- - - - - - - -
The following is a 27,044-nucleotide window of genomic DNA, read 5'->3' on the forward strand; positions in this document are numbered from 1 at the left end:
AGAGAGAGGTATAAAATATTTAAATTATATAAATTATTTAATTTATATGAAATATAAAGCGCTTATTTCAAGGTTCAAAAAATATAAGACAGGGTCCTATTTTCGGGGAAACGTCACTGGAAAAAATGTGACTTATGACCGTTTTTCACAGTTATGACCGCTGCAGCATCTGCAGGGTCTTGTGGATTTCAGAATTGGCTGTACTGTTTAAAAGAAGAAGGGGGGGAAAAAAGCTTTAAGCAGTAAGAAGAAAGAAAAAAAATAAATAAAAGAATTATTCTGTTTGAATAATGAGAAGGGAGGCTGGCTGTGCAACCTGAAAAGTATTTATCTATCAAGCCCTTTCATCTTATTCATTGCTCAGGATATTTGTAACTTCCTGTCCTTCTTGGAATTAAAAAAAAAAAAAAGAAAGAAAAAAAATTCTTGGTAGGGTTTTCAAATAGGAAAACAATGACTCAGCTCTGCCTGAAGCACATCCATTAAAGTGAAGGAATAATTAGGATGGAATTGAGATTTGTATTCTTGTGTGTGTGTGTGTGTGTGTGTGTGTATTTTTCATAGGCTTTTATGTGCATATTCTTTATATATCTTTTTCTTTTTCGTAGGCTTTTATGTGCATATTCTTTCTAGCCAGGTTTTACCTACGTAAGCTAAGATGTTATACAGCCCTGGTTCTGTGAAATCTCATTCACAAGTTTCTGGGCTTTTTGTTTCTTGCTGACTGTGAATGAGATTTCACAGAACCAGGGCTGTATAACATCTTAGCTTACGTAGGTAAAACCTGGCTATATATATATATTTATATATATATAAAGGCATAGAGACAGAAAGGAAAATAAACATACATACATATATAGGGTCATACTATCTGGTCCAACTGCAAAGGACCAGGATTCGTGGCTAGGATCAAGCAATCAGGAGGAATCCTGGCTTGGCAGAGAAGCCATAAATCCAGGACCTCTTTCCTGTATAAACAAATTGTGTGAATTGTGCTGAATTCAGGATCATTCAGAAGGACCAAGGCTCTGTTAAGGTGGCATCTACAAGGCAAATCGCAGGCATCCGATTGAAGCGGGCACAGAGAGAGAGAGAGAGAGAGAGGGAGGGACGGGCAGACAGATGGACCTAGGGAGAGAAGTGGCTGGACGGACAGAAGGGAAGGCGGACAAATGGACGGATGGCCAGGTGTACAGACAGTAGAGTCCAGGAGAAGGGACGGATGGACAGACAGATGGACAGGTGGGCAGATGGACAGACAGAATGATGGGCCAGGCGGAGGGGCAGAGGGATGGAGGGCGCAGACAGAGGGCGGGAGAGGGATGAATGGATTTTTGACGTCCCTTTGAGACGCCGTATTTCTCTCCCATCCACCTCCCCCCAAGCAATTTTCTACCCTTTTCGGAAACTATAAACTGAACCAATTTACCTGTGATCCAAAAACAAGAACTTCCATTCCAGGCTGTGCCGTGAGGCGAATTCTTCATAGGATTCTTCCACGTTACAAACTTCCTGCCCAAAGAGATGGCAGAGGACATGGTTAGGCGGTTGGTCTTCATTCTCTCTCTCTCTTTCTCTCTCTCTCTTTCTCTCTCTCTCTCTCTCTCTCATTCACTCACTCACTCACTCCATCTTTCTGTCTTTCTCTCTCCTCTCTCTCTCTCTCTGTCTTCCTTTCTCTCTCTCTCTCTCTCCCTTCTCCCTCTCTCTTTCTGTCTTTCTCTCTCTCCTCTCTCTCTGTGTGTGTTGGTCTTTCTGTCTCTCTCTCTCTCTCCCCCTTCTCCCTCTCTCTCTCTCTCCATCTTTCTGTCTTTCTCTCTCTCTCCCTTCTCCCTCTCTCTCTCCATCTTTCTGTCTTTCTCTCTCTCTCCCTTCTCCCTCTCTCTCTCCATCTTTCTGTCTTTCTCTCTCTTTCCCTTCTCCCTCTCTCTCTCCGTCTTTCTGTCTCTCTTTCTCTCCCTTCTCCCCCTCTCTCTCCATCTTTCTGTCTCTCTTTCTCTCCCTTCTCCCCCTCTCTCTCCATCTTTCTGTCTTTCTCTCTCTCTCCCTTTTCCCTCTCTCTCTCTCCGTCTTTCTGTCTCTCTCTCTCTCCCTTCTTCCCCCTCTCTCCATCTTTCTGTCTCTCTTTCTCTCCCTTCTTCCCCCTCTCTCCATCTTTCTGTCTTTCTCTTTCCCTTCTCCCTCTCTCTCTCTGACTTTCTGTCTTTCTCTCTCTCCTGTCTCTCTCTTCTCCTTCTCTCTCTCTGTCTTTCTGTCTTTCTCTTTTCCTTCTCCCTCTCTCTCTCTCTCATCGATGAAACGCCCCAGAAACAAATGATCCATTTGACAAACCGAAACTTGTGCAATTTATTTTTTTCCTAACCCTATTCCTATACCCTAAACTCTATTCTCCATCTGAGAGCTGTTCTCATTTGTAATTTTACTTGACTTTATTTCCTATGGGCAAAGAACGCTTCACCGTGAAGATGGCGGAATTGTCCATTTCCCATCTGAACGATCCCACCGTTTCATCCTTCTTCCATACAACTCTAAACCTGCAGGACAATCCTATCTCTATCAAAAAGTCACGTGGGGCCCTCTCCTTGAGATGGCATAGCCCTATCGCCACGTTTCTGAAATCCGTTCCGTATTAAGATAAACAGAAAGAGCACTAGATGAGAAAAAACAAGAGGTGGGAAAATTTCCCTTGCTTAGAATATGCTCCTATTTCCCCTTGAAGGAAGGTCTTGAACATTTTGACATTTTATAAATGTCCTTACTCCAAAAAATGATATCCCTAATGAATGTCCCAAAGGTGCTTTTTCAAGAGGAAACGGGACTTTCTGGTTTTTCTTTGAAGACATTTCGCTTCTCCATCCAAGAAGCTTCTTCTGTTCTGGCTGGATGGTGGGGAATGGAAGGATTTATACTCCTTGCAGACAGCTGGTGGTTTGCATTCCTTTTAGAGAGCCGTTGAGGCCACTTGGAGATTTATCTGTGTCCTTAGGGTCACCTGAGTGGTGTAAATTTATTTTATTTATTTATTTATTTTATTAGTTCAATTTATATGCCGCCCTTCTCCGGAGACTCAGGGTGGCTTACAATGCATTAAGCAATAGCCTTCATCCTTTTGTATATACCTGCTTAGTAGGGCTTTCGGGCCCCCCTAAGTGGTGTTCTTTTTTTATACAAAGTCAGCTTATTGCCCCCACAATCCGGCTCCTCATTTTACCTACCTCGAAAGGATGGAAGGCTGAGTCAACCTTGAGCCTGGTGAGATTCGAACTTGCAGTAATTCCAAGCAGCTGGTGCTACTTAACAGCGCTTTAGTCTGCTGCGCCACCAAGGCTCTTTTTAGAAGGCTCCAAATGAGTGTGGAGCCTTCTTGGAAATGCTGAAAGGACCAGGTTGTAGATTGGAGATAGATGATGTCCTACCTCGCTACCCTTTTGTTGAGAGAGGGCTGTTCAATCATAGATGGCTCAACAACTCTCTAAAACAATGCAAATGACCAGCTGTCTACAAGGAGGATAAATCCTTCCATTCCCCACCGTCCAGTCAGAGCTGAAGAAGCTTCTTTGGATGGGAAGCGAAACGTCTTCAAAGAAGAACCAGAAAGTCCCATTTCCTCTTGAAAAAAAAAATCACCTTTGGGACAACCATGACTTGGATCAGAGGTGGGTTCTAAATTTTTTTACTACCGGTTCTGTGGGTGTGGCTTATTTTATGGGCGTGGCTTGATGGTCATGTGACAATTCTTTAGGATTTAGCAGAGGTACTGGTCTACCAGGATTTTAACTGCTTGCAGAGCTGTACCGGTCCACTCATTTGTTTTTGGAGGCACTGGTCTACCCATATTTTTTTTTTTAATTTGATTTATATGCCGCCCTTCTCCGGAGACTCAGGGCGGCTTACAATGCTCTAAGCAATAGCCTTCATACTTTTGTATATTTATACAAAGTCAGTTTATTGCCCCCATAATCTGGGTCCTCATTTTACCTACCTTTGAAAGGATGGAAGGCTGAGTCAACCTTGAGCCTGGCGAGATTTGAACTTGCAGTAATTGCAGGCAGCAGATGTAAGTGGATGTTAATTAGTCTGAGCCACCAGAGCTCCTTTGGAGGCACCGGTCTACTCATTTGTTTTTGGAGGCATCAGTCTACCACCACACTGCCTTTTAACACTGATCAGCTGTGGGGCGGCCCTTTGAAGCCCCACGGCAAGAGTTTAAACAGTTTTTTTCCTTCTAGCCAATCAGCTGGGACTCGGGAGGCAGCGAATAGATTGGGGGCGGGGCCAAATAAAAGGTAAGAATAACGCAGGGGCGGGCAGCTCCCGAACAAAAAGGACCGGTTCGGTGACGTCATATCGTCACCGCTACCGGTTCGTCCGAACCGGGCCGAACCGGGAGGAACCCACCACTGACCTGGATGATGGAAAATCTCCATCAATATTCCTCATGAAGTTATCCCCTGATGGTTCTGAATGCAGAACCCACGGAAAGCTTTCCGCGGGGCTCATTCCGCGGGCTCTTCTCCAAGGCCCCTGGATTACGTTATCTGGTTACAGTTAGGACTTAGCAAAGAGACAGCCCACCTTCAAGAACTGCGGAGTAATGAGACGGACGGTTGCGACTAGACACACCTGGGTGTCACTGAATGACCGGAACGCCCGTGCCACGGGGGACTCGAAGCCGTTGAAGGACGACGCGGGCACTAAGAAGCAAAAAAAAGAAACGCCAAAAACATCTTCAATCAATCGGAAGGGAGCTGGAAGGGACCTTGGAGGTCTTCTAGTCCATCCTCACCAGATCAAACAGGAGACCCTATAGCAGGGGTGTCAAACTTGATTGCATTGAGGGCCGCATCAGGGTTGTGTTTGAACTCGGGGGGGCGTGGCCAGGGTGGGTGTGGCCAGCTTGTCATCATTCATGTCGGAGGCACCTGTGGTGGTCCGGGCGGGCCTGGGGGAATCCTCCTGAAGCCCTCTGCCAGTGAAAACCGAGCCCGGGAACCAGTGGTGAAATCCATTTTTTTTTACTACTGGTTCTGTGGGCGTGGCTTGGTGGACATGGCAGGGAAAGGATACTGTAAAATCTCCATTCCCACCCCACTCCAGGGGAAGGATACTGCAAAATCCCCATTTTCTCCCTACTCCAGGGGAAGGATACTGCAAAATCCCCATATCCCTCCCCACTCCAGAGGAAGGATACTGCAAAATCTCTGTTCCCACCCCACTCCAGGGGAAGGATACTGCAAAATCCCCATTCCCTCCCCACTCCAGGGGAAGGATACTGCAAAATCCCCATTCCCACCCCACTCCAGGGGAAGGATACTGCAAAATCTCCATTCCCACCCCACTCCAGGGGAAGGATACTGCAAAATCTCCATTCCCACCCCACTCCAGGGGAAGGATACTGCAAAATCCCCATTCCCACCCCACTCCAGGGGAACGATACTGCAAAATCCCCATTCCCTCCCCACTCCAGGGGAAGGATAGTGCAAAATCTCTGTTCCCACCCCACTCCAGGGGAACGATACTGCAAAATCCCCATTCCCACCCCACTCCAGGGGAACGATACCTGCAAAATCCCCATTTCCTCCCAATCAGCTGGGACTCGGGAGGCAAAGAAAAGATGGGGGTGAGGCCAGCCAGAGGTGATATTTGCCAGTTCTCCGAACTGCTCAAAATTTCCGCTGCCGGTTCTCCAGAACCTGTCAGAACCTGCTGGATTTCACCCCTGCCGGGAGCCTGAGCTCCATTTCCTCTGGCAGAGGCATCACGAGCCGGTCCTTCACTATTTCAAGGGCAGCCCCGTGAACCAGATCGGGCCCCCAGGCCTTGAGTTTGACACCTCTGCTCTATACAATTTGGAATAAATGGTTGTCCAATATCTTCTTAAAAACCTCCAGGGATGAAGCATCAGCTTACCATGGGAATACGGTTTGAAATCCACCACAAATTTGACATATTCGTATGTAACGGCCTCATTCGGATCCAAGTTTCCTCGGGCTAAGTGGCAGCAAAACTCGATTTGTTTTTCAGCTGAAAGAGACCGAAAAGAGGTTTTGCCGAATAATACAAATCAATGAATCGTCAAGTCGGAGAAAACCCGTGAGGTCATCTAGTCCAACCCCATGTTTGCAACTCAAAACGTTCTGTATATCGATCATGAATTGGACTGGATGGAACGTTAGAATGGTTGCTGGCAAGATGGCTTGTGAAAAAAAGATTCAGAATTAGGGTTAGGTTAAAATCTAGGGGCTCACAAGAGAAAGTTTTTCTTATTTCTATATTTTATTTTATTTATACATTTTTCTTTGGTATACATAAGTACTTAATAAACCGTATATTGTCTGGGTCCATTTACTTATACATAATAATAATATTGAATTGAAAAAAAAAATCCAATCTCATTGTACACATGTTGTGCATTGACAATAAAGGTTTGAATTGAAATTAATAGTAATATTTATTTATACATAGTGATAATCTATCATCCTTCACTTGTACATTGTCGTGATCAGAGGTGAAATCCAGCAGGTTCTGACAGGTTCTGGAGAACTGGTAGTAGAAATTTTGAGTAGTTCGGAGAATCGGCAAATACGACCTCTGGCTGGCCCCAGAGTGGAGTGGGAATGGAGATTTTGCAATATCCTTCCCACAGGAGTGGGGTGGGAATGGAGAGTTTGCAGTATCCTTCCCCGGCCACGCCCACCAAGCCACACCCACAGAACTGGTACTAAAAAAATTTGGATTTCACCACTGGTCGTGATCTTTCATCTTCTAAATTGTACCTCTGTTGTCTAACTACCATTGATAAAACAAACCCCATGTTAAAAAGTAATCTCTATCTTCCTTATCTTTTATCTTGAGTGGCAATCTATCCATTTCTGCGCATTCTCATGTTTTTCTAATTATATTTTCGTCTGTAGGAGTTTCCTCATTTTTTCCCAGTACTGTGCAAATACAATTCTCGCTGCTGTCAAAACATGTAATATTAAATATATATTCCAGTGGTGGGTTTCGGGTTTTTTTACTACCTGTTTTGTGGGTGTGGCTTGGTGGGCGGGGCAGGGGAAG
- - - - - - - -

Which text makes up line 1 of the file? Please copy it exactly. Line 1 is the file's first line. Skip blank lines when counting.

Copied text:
The following is a 27,044-nucleotide window of genomic DNA, read 5'->3' on the forward strand; positions in this document are numbered from 1 at the left end: